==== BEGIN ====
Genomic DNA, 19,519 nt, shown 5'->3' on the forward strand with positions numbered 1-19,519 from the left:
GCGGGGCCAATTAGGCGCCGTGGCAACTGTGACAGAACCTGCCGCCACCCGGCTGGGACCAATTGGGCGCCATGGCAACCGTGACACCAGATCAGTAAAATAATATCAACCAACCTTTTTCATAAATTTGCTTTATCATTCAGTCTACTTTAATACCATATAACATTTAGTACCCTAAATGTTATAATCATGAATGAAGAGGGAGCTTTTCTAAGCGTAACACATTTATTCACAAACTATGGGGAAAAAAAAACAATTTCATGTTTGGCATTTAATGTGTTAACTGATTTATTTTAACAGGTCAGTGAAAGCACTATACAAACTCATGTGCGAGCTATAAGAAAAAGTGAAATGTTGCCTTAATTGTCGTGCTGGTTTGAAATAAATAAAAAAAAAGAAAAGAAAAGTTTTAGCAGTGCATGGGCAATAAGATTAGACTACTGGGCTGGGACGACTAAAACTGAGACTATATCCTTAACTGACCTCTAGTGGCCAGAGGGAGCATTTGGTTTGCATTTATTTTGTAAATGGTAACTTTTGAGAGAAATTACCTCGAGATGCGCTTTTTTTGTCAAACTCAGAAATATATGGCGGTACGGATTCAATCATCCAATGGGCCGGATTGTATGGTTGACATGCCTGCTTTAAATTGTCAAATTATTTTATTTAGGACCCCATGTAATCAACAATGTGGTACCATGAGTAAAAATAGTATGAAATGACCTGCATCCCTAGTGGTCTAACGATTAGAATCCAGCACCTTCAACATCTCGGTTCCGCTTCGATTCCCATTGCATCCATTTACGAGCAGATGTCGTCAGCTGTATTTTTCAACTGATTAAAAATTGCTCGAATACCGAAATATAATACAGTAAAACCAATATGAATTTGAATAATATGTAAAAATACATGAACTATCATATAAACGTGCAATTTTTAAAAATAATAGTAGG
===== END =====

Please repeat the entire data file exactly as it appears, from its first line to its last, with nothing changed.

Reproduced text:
Genomic DNA, 19,519 nt, shown 5'->3' on the forward strand with positions numbered 1-19,519 from the left:
GCGGGGCCAATTAGGCGCCGTGGCAACTGTGACAGAACCTGCCGCCACCCGGCTGGGACCAATTGGGCGCCATGGCAACCGTGACACCAGATCAGTAAAATAATATCAACCAACCTTTTTCATAAATTTGCTTTATCATTCAGTCTACTTTAATACCATATAACATTTAGTACCCTAAATGTTATAATCATGAATGAAGAGGGAGCTTTTCTAAGCGTAACACATTTATTCACAAACTATGGGGAAAAAAAAACAATTTCATGTTTGGCATTTAATGTGTTAACTGATTTATTTTAACAGGTCAGTGAAAGCACTATACAAACTCATGTGCGAGCTATAAGAAAAAGTGAAATGTTGCCTTAATTGTCGTGCTGGTTTGAAATAAATAAAAAAAAAGAAAAGAAAAGTTTTAGCAGTGCATGGGCAATAAGATTAGACTACTGGGCTGGGACGACTAAAACTGAGACTATATCCTTAACTGACCTCTAGTGGCCAGAGGGAGCATTTGGTTTGCATTTATTTTGTAAATGGTAACTTTTGAGAGAAATTACCTCGAGATGCGCTTTTTTTGTCAAACTCAGAAATATATGGCGGTACGGATTCAATCATCCAATGGGCCGGATTGTATGGTTGACATGCCTGCTTTAAATTGTCAAATTATTTTATTTAGGACCCCATGTAATCAACAATGTGGTACCATGAGTAAAAATAGTATGAAATGACCTGCATCCCTAGTGGTCTAACGATTAGAATCCAGCACCTTCAACATCTCGGTTCCGCTTCGATTCCCATTGCATCCATTTACGAGCAGATGTCGTCAGCTGTATTTTTCAACTGATTAAAAATTGCTCGAATACCGAAATATAATACAGTAAAACCAATATGAATTTGAATAATATGTAAAAATACATGAACTATCATATAAACGTGCAATTTTTAAAAATAATAGTAGG